CalChamber Urges Action on Bills Awaiting Assembly/Senate Votes

Many bills opposed by the California Chamber of Commerce have moved through legislative committees and could come to a vote of the entire Assembly or Senate as early as this week.

Hearing from constituents will be important as legislators weigh their decisions on the following bills.

In Assembly

  • AB 359 (Gonzalez; D-San Diego) is a costly employee retention mandate. It inappropriately alters the employment relationship and increases frivolous litigation by allowing a private right of action and by requiring any successor grocery employer to retain employees of the former grocery employer for 90 days and continue to offer continued employment unless the employees’ performance during the 90-day period was unsatisfactory.

The bill has been designated a “job killer” because it unfairly forces grocery employers to hire a predecessor’s employees, undermines the at-will employment presumption in California, ensures continued union representation, despite any change in employers, and subjects employers to litigation.

  • AB 567 (Gipson; D-Carson), dealing with change of ownership, specifies that the fact the change of ownership statement has been filed with the Board of Equalization (BOE) or that the BOE has issued a determination on change of ownership is not confidential.

There is no valid reason to begin violating the fundamental principle of taxpayer confidentiality. More and more tax information that should remain confidential is indiscriminately made available to the public. The benefits to be derived from such disclosures are speculative at best, and do not warrant taking the risk of inaccuracies or other adverse consequences that may undermine public confidence in the tax system.

  • AB 1017 (Campos; D-San Jose) threatens employers with civil and criminal prosecution for failing to set forth in a verbal or written offer the minimum rate of pay for each job position and precludes employers from seeking relevant employment history when interviewing candidates.

The bill may limit job opportunities for those who are less qualified, will potentially reduce applicant wages, and expose employers to additional litigation.

  • AB 1157 (Nazarian; D-Sherman Oaks) extends the sunset date for the current lead assessor process for property valuation of commercial aircraft, which subjects aircraft companies to uncertainty and administrative burdens including the filing of multiple tax-related documents in numerous counties where they operate, inconsistent assessments, and ultimately, litigation. Instead of continuing with this model, commercial aircraft carriers would prefer a centralized method that is consistent and uniform.

In Senate

  • SB 226 (Pavley; D-Agoura Hills) prematurely makes changes to the Sustainable Groundwater Management Act passed last year before it is completely implemented. Clouds the issue of expedited adjudication.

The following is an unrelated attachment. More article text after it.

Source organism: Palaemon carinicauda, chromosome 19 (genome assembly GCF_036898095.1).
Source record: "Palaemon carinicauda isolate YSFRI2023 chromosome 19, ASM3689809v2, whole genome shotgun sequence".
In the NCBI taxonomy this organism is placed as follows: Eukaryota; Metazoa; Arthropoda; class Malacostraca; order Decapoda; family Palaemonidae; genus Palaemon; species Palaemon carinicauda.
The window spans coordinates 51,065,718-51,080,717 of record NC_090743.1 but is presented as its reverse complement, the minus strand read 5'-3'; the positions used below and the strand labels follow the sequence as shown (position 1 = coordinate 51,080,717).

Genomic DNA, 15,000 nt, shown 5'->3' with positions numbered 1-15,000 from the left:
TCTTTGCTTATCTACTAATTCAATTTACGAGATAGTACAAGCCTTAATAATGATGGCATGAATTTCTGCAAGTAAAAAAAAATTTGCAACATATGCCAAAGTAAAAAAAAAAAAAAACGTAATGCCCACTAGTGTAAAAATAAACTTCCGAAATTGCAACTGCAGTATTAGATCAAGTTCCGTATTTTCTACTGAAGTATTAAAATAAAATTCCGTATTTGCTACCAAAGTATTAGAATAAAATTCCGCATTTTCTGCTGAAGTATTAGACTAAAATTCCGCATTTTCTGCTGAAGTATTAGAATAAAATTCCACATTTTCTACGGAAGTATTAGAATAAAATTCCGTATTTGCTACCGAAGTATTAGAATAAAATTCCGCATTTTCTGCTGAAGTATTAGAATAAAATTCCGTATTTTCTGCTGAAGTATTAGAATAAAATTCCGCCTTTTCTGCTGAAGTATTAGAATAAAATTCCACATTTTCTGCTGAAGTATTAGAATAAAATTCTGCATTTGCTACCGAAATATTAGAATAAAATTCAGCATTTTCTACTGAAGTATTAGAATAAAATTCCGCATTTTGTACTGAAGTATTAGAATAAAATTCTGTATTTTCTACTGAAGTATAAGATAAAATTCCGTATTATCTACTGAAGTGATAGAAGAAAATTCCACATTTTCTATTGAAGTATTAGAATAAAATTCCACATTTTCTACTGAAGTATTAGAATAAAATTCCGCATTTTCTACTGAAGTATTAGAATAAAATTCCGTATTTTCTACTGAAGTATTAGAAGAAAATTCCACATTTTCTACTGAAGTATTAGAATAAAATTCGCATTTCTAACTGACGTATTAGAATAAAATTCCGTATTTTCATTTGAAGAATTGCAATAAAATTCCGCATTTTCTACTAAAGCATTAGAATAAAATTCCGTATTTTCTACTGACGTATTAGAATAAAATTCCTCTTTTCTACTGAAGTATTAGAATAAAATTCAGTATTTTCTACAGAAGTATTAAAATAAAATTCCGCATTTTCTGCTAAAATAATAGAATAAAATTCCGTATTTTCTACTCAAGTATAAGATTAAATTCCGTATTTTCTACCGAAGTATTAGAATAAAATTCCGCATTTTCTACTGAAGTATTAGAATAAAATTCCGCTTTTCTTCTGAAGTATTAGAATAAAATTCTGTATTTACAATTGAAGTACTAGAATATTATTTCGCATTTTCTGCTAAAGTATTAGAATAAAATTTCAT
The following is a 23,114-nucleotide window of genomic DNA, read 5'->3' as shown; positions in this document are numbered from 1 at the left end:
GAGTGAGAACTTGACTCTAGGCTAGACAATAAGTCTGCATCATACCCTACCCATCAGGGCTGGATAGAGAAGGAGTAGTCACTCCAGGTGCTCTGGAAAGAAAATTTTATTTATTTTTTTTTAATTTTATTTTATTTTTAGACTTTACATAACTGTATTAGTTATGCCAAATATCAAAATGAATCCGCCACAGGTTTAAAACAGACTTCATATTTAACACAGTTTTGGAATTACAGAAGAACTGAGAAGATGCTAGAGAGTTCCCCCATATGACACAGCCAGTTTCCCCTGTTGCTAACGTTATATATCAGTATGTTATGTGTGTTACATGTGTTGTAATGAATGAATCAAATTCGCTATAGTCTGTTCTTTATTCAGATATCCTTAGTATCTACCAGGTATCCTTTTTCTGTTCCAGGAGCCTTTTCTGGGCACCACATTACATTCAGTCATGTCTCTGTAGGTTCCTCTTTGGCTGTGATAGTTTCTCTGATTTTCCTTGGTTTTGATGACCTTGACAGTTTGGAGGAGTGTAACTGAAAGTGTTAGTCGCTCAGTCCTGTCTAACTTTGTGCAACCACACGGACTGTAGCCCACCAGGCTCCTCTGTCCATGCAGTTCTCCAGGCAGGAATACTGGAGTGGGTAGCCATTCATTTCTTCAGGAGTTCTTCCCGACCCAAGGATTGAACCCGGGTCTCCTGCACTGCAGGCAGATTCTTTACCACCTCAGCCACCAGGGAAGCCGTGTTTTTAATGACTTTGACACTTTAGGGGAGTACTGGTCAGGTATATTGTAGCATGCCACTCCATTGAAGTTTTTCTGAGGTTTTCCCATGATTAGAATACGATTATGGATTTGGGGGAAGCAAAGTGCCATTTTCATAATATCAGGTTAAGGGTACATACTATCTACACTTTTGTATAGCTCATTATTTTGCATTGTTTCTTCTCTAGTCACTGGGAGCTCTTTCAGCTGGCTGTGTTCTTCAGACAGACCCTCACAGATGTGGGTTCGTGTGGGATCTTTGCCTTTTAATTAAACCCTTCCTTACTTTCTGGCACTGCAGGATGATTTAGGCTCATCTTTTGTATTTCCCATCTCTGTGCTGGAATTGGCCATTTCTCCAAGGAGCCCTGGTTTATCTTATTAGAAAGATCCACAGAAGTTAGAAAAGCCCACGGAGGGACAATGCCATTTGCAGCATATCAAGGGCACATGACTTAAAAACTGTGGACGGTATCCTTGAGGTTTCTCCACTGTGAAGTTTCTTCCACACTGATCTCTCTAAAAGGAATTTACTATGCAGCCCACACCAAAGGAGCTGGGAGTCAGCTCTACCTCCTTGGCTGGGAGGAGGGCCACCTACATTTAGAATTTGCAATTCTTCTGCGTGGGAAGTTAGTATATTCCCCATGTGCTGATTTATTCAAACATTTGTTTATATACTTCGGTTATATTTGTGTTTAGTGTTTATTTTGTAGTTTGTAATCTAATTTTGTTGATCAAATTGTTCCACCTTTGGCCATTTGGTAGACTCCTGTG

• SB 331 (Mendoza; D-Artesia) creates new contracting requirements that will drive up the cost for vendors, suppliers and local government agencies for contracting if the local agency has adopted a civic openness in negotiations (COIN) ordinance in regards to the collective bargaining process. While some local agencies see value in transparency for the collective bargaining process and have adopted COIN ordinances, the same principles are not easily applied to contracting for goods and services.
  • SB 379 (Jackson; D-Santa Barbara), dealing with general plan safety elements, creates an additional parallel process, with unclear definitions, in order to incorporate adaptation and resiliency into the planning process. Because climate change, adaptation and science and policy are rapidly evolving, new terms must be clearly defined so there is no ambiguity about what is required.
  • SB 501 (Wieckowski; D-Fremont) drastically reduces the ability of judgment creditors to recover on valid, court-issued judgments, and may result in harming the very consumers the bill is trying to protect.
  • SB 570 (Jackson; D-Santa Barbara) unnecessarily creates new litigation exposure on employers for insufficient breach notices and expands costly breach mitigation service requirements without providing any additional benefits to the consumer.

Action Needed

The CalChamber is urging members to contact your Assembly and Senate representatives and ask them to oppose these bills.
See the CalChamber letters opposing these bills at

The California Chamber of Commerce is the largest, broad-based business advocate to government in California, working at the state and federal levels to influence government actions affecting all California business. As a not-for-profit, we leverage our front-line knowledge of laws and regulations to provide affordable and easy-to-use compliance products and services.